Four or five years ago when I was whipping up a batch of Chris’ Pumpkin Bread, I decided to see if I could locate my ‘old’ friend. I remembered her husband’s name was David, and I couldn’t imagine their Italian last name was that common. I checked the on-line white pages telephone directory for Providence, and sure enough, there was the name—with not only a number but an address to boot!

     I decided calling might be too awkward, so instead, I sent a little note. Shortly, Chris replied. We’ve exchanged Christmas cards and personal notes since that time. She has been a faithful Listening on the Journey… reader and told me some of the posts have helped her deal with a heartbreaking challenge she and her family are navigating.

     I love what C. S. Lewis says about friendship.

Friendship is born at that moment when one person says to another, ‘What! You too? I thought I was the only one.[1]

     I can think of no better time than Christmas to celebrate the significance of friendships. Also, I don’t imagine there’s a better time to share a cherished recipe with friends. So, to you, my friends, I share Christine’s recipe.

Pumpkin Bread

3 1/3 C. sifted flour

2 tsp. baking soda

1 ½ tsp. salt

1 tsp. each cinnamon and nutmeg

Sift dry ingredients together. In a separate bowl, mix together:

1 C. oil

3 C. sugar

(FYI: I made this note on the recipe card: ‘Important to use full amount of oil and sugar.’ I assume I tried to lighten up the recipe one time, and the outcome wasn’t too successful.)

4 eggs, added whole

1/3 C. water

2 C. canned pumpkin

1 C. dates, chopped

1 C. nuts, chopped (walnuts or pecans both work well)

Fold dry ingredients into pumpkin mixture.

Grease and flour 4 one-lb. coffee cans well and pour batter into cans a little over half full. Let batter set about 20 minutes in the cans before putting in the oven. Bake at 350 degrees for one hour or slightly longer (depending on oven). After bread has cooled, take out of cans and finish cooling. Put into baggies and put back in clean coffee cans and store in freezer. Can also use 10” Bundt pan – 350 for 70 minutes.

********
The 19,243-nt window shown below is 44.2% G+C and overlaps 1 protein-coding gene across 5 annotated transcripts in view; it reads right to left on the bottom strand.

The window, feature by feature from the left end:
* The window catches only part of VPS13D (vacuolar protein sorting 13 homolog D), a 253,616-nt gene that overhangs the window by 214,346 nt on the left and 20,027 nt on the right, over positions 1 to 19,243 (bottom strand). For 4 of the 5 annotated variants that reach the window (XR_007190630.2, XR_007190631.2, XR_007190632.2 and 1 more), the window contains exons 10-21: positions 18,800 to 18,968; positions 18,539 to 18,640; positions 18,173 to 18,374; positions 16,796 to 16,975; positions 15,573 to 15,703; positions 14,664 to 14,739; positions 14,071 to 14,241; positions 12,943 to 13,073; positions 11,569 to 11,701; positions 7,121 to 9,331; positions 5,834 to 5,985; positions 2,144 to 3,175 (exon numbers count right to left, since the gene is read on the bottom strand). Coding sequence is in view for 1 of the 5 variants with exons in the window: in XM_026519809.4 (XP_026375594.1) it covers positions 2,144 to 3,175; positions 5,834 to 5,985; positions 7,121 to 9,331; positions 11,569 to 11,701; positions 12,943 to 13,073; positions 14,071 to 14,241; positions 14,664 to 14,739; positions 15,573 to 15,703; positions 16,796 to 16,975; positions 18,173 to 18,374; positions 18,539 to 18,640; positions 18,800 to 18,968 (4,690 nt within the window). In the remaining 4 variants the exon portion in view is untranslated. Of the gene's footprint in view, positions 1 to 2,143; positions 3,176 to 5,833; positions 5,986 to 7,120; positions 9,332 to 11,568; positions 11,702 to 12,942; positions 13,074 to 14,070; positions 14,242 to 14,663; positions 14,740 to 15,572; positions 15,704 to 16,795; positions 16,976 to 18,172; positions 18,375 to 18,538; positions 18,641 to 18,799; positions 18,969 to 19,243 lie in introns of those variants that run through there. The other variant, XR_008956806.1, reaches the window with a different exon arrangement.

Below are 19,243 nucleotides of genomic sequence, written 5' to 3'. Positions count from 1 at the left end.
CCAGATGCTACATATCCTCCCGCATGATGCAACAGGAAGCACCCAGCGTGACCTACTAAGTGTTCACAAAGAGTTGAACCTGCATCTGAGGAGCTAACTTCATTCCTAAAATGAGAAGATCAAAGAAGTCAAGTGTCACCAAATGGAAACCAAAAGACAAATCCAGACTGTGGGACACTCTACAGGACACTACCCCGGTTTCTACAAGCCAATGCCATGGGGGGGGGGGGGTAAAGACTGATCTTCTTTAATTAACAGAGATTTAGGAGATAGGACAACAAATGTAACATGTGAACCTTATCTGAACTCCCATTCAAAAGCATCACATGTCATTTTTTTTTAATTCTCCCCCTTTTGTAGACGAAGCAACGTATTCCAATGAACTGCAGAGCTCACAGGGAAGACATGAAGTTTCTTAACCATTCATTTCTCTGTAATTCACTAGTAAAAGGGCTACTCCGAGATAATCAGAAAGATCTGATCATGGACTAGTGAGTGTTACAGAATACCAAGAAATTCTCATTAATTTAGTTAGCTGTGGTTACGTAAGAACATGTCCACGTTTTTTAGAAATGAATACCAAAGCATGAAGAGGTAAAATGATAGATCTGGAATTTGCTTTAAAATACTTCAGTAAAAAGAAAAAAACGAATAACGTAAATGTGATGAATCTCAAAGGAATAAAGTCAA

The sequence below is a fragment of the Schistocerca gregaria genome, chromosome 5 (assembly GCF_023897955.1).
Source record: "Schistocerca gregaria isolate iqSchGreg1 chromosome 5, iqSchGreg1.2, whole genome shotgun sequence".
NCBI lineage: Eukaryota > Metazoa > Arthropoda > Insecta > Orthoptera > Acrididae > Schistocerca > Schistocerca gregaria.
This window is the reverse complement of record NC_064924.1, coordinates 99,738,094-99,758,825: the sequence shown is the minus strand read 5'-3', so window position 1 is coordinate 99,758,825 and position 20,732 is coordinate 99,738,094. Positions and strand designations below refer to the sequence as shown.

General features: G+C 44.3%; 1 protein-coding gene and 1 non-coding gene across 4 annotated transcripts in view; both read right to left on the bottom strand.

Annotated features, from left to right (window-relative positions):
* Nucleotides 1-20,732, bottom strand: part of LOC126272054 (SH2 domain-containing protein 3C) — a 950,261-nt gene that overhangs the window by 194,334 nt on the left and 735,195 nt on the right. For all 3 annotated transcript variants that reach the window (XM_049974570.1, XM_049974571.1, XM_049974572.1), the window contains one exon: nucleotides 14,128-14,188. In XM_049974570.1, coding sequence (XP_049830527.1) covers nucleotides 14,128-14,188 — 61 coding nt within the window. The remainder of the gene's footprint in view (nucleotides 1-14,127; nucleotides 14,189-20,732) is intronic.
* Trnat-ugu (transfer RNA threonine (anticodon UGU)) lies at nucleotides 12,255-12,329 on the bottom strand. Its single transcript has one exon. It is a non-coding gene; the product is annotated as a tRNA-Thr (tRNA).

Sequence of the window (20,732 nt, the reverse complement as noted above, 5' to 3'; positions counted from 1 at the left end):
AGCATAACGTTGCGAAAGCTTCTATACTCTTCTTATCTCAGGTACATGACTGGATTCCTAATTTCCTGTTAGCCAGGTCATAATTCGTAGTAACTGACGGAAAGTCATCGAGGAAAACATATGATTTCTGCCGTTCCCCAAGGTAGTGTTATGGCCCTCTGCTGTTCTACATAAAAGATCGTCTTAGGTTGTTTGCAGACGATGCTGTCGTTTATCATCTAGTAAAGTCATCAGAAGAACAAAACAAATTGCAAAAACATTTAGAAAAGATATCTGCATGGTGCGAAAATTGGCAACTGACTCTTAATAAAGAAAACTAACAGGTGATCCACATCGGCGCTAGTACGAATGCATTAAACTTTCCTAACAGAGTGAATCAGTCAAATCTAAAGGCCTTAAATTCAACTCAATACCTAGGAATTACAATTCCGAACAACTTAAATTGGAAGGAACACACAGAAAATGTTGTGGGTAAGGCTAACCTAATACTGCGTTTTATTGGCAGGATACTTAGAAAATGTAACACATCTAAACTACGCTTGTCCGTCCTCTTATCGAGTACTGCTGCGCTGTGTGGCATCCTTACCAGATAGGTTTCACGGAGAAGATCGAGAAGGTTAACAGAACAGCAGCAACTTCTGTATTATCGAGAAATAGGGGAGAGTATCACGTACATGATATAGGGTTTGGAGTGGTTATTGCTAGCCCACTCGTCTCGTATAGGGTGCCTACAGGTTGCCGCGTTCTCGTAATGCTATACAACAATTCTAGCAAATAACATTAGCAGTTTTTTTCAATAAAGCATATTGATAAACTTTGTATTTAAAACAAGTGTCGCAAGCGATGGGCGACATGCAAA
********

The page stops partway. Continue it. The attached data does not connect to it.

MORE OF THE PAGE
Note: I haven’t used the coffee cans for years but instead use small loaf pans. I check after about 45 minutes in oven, insert knife in center to make sure loaves are fully baked. Cool and wrap in plastic wrap and foil. Add a pretty bow and gift tag. Co-workers and neighbors love the special treat.

C:\Users\Sue\Desktop\Ron Photos\Winter 2016-17\12192016_13713-1.jpg

     Here’s to Christmastime treats, enduring friendships and the Reason for this season…

Sue Reeve

  1. http://www.positivityblog.com/index.php/2016/01/13/friendship-quotes/

Celebrating Winter, Hanukkah & Christmas

Wednesday, December 21, 2016, marks the first official day of winter.

Welcome, Winter!

C:\Users\Sue\AppData\Local\Microsoft\Windows\INetCache\Content.Outlook\3DNL71HD\12102016_13379-1-2 (2).jpg

C:\Users\Sue\Desktop\Ron Photos\Winter 2016-17\12102016_13385-1.jpg

Winter scenes from our backyard.

Saturday, December 24, 2016, marks the beginning of Hanukkah

Happy Hanukkah!

H:\Israel Book\Israel Book Jerusalem 1\DSC_1261.JPG

Hanukkah is a Jewish holiday commemorating the rededication of the Holy Temple in Jerusalem at the time of the Maccabean Revolt. Judah the Maccabee, defeated one of the mightiest armies on earth, driving the Greeks from the land and reclaimed the Holy Temple in Jerusalem. (Above is a model of the Second Temple we saw while in Jerusalem.)

H:\Israel Book\Israel Book Jerusalem 1\DSC_9594.JPG

Chanukah, another spelling for Hanukkah, is the Jewish eight-day wintertime “festival of lights,” celebrated with a nightly menorah lighting, special prayers and fried foods.

At the re dedication when the Jews sought to light the Temple’s Menorah, they found only a single cruse of olive oil had escaped contamination by the Greeks. The menorah was lit, and miraculously, the one-day supply of oil lasted for eight days.[1] (I don’t recall the story behind this magnificent menorah, but it was a beautiful sight.)

Sunday, December 25, 2016 is Christmas Day!

Merry Christmas!

For unto us a Child is born, Unto us a Son is given; And the government will be upon His shoulder. And His name will be called Wonderful, Counselor, Mighty God, Everlasting Father, Prince of Peace. (Isaiah 9:6 NKJV)

C:\Users\Sue\Desktop\Ron Photos\Winter 2016-17\12112016_13433-1.jpg

Merry Christmas!

C:\Users\Sue\Desktop\Ron Photos\Christmas 2015 - RReeve\a12232015_27947b.jpg

All is calm; all is bright! (Coeur d’Alene neighborhood scene, 12/2015)

Blessings to you and your family this wonderful season!

Sue Reeve

 

  1. http://www.chabad.org/holidays/chanukah/

Save

Save